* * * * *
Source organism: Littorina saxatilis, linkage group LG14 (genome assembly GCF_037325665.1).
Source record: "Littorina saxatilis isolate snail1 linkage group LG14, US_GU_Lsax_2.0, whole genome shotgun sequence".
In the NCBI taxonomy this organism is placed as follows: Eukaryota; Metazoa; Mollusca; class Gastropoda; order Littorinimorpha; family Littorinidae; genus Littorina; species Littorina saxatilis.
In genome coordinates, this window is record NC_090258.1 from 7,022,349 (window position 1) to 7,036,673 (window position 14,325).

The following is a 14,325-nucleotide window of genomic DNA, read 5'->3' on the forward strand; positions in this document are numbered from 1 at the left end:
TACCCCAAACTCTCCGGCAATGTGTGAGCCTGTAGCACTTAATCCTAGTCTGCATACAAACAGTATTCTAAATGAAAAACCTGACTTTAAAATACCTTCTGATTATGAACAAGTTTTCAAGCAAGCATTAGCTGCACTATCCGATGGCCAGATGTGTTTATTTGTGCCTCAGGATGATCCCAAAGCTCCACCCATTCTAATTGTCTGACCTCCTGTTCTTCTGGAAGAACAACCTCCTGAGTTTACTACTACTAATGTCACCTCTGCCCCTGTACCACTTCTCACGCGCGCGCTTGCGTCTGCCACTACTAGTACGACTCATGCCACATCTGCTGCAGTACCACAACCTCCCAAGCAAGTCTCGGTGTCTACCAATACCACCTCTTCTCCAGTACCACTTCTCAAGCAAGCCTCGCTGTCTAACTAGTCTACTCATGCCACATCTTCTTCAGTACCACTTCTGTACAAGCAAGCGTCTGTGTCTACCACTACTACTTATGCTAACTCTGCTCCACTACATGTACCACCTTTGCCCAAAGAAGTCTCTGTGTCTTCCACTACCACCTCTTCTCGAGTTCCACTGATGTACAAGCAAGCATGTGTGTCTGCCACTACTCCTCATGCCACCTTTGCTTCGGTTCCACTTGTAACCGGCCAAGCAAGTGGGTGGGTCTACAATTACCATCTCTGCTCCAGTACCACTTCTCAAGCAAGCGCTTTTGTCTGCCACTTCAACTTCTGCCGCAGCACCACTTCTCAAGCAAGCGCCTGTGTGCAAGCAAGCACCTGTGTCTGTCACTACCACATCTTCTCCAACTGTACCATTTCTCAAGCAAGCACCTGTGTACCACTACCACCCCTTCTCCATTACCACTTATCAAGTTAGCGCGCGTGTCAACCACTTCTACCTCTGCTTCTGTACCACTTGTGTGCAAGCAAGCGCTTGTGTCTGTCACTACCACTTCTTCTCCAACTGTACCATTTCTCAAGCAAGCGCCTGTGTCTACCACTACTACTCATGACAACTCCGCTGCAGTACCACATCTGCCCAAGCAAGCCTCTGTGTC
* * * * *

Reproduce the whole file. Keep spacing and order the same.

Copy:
Source organism: Littorina saxatilis, linkage group LG14 (genome assembly GCF_037325665.1).
Source record: "Littorina saxatilis isolate snail1 linkage group LG14, US_GU_Lsax_2.0, whole genome shotgun sequence".
In the NCBI taxonomy this organism is placed as follows: Eukaryota; Metazoa; Mollusca; class Gastropoda; order Littorinimorpha; family Littorinidae; genus Littorina; species Littorina saxatilis.
In genome coordinates, this window is record NC_090258.1 from 7,022,349 (window position 1) to 7,036,673 (window position 14,325).

The following is a 14,325-nucleotide window of genomic DNA, read 5'->3' on the forward strand; positions in this document are numbered from 1 at the left end:
TACCCCAAACTCTCCGGCAATGTGTGAGCCTGTAGCACTTAATCCTAGTCTGCATACAAACAGTATTCTAAATGAAAAACCTGACTTTAAAATACCTTCTGATTATGAACAAGTTTTCAAGCAAGCATTAGCTGCACTATCCGATGGCCAGATGTGTTTATTTGTGCCTCAGGATGATCCCAAAGCTCCACCCATTCTAATTGTCTGACCTCCTGTTCTTCTGGAAGAACAACCTCCTGAGTTTACTACTACTAATGTCACCTCTGCCCCTGTACCACTTCTCACGCGCGCGCTTGCGTCTGCCACTACTAGTACGACTCATGCCACATCTGCTGCAGTACCACAACCTCCCAAGCAAGTCTCGGTGTCTACCAATACCACCTCTTCTCCAGTACCACTTCTCAAGCAAGCCTCGCTGTCTAACTAGTCTACTCATGCCACATCTTCTTCAGTACCACTTCTGTACAAGCAAGCGTCTGTGTCTACCACTACTACTTATGCTAACTCTGCTCCACTACATGTACCACCTTTGCCCAAAGAAGTCTCTGTGTCTTCCACTACCACCTCTTCTCGAGTTCCACTGATGTACAAGCAAGCATGTGTGTCTGCCACTACTCCTCATGCCACCTTTGCTTCGGTTCCACTTGTAACCGGCCAAGCAAGTGGGTGGGTCTACAATTACCATCTCTGCTCCAGTACCACTTCTCAAGCAAGCGCTTTTGTCTGCCACTTCAACTTCTGCCGCAGCACCACTTCTCAAGCAAGCGCCTGTGTGCAAGCAAGCACCTGTGTCTGTCACTACCACATCTTCTCCAACTGTACCATTTCTCAAGCAAGCACCTGTGTACCACTACCACCCCTTCTCCATTACCACTTATCAAGTTAGCGCGCGTGTCAACCACTTCTACCTCTGCTTCTGTACCACTTGTGTGCAAGCAAGCGCTTGTGTCTGTCACTACCACTTCTTCTCCAACTGTACCATTTCTCAAGCAAGCGCCTGTGTCTACCACTACTACTCATGACAACTCCGCTGCAGTACCACATCTGCCCAAGCAAGCCTCTGTGTC